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I wrote a function that downloads data from a service and saves it to a Deedle DataFrame:

/// Downloads data from EOD Historical Data for one stock.
let downloadFromEOD (storageDataPath: string) (symbol: string) : unit =

    // Token for the EOD service
    let apiToken = "9999999999999"

    let endStr = "?api_token=" + apiToken + "&period=d&order=d"

    printfn "Downloading symbol %s" symbol 

    let url = @"http://eodhistoricaldata.com/api/eod/" + symbol + endStr

    // The data is saved in a temporary file
    let lines : HttpResponseWithStream = Http.RequestStream(url)
    let tempPath : string = storageDataPath + @"temp\" + symbol + ".csv"
    let fileStream : FileStream = File.Create(tempPath)
    lines.ResponseStream.CopyTo(fileStream)
    fileStream.Close()

    let df : Frame<DateTime,string> =
        File.ReadLines(tempPath)
        |> List.ofSeq
        |> List.tail
        |> List.filter (fun str -> str.Contains ",")
        |> List.map eODRowFoo // not relevant for this SO question
        |> Frame.ofRows

    let path = storageDataPath + symbol + ".csv"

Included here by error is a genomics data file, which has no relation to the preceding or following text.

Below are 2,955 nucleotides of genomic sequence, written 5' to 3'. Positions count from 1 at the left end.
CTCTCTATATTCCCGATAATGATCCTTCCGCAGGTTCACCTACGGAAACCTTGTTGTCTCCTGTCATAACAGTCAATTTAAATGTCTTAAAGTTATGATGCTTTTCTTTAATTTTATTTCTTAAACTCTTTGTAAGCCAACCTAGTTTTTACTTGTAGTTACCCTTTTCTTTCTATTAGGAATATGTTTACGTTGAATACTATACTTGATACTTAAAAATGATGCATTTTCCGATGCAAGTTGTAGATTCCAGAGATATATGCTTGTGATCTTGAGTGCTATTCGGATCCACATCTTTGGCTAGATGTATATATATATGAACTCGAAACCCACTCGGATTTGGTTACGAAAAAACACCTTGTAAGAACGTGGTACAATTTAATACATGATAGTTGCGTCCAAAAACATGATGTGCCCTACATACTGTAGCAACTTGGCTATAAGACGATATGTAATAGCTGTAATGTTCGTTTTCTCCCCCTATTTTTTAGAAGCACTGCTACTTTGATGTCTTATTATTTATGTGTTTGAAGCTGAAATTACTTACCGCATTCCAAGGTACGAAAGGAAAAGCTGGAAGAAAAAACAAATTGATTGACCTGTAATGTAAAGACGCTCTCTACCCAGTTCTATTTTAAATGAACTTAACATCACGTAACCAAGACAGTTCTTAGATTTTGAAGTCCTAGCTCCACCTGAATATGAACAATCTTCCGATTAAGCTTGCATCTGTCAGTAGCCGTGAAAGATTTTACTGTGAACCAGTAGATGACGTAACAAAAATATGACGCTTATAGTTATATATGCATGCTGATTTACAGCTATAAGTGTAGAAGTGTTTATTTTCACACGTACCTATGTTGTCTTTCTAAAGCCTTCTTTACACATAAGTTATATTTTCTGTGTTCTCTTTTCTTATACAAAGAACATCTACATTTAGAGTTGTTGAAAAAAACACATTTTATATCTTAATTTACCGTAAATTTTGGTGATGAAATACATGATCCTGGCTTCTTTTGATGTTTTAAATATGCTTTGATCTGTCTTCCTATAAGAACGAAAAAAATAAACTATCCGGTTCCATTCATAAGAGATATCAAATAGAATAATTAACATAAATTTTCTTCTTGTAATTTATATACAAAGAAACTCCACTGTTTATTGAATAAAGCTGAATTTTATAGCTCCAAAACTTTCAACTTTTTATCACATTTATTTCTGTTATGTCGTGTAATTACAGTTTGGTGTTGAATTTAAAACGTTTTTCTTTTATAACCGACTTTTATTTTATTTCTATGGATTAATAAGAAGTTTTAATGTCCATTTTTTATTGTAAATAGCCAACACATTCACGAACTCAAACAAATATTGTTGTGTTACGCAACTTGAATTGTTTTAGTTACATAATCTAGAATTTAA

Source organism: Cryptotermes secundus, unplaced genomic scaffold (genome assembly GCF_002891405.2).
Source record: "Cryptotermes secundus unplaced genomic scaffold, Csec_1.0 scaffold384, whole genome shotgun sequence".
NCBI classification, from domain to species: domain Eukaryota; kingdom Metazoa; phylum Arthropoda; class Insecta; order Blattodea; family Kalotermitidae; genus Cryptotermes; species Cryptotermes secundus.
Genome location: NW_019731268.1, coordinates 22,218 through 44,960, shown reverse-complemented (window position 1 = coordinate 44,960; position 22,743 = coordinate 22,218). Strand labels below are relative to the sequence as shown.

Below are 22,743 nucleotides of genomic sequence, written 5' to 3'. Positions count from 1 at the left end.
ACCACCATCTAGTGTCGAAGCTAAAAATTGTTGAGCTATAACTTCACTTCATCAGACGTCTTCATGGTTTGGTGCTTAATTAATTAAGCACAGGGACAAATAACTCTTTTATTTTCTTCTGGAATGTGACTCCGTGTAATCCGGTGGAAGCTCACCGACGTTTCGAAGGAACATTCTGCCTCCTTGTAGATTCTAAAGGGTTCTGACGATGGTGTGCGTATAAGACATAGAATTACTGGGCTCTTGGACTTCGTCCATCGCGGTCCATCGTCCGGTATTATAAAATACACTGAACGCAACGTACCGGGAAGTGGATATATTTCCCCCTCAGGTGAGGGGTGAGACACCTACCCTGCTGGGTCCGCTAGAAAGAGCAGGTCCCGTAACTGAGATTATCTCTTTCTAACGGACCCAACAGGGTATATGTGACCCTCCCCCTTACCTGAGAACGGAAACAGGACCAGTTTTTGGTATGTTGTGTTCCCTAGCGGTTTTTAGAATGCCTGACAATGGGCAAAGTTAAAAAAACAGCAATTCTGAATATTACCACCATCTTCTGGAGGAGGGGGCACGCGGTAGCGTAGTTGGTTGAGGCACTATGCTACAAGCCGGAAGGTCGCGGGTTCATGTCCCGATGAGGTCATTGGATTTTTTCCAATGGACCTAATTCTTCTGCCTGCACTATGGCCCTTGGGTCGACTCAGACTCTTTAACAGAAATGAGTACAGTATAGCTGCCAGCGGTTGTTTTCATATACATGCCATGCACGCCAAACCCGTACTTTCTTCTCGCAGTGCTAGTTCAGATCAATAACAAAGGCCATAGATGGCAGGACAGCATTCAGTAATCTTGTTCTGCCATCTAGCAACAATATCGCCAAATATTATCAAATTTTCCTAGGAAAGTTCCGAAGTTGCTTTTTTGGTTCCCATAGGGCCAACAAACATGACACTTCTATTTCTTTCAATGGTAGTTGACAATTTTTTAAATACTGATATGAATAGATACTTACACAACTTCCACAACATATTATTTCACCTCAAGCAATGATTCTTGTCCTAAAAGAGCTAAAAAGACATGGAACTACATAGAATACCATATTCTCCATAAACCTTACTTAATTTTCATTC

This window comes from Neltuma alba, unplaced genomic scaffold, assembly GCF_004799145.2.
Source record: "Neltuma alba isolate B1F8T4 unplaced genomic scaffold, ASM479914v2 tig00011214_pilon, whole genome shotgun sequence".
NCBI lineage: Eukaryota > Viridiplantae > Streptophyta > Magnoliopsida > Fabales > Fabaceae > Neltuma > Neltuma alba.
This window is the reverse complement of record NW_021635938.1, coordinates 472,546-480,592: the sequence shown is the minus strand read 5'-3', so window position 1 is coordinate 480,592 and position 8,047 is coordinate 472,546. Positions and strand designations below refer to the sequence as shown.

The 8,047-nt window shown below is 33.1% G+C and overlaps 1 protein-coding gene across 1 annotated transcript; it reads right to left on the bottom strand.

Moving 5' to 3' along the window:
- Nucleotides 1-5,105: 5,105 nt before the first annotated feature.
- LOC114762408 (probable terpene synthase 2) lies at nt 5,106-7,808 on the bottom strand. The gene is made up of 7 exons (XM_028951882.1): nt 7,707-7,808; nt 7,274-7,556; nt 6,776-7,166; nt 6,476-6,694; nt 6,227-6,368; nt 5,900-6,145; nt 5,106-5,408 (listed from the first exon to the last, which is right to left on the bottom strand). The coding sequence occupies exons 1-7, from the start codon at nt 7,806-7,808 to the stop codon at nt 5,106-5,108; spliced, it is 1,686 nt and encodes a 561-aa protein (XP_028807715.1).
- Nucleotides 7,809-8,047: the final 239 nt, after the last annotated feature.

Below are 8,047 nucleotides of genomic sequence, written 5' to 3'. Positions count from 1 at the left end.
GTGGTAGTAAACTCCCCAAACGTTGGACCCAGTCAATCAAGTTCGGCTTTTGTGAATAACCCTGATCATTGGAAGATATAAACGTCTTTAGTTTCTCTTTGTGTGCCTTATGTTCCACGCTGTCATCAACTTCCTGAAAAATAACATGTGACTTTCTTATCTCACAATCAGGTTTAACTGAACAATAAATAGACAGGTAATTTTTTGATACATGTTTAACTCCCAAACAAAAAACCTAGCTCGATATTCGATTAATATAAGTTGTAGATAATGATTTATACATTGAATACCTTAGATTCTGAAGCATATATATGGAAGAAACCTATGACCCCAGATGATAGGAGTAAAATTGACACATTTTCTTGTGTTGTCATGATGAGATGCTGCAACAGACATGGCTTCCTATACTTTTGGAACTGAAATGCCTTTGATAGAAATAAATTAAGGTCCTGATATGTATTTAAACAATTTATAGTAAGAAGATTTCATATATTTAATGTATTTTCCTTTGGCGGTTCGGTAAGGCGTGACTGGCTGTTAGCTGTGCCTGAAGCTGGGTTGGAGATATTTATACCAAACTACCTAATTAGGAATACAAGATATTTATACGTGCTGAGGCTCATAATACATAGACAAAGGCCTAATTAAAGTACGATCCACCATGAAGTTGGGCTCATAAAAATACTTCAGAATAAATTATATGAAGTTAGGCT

FrameExtensions.SaveCsv(df, path, includeRowKeys=true, keyNames=["Date"])

The function calls Http.RequestStream to calculate lines, copies lines to a path and then reads the file and converts the data to a Deedle DataFrame.

I wonder if there is a way to avoid having to write the data to a file and then reading it. Can one generate some kind of object starting from a HttpResponseWithStream that can be somehow converted into a DataFrame in a less contrived way?

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    Take a look at the Input/output section of the ReadCsv docs. You should be able to use a TextReader stream, directly read from the web resource, or pass some sort of Streamreader. – s952163 Sep 24 '18 at 1:32
  • 1
    @s952163 - Thanks. After doing some research I was able to do what I wanted using Http.RequestString(url). I will also investigate your suggestions. – Soldalma Sep 24 '18 at 1:49

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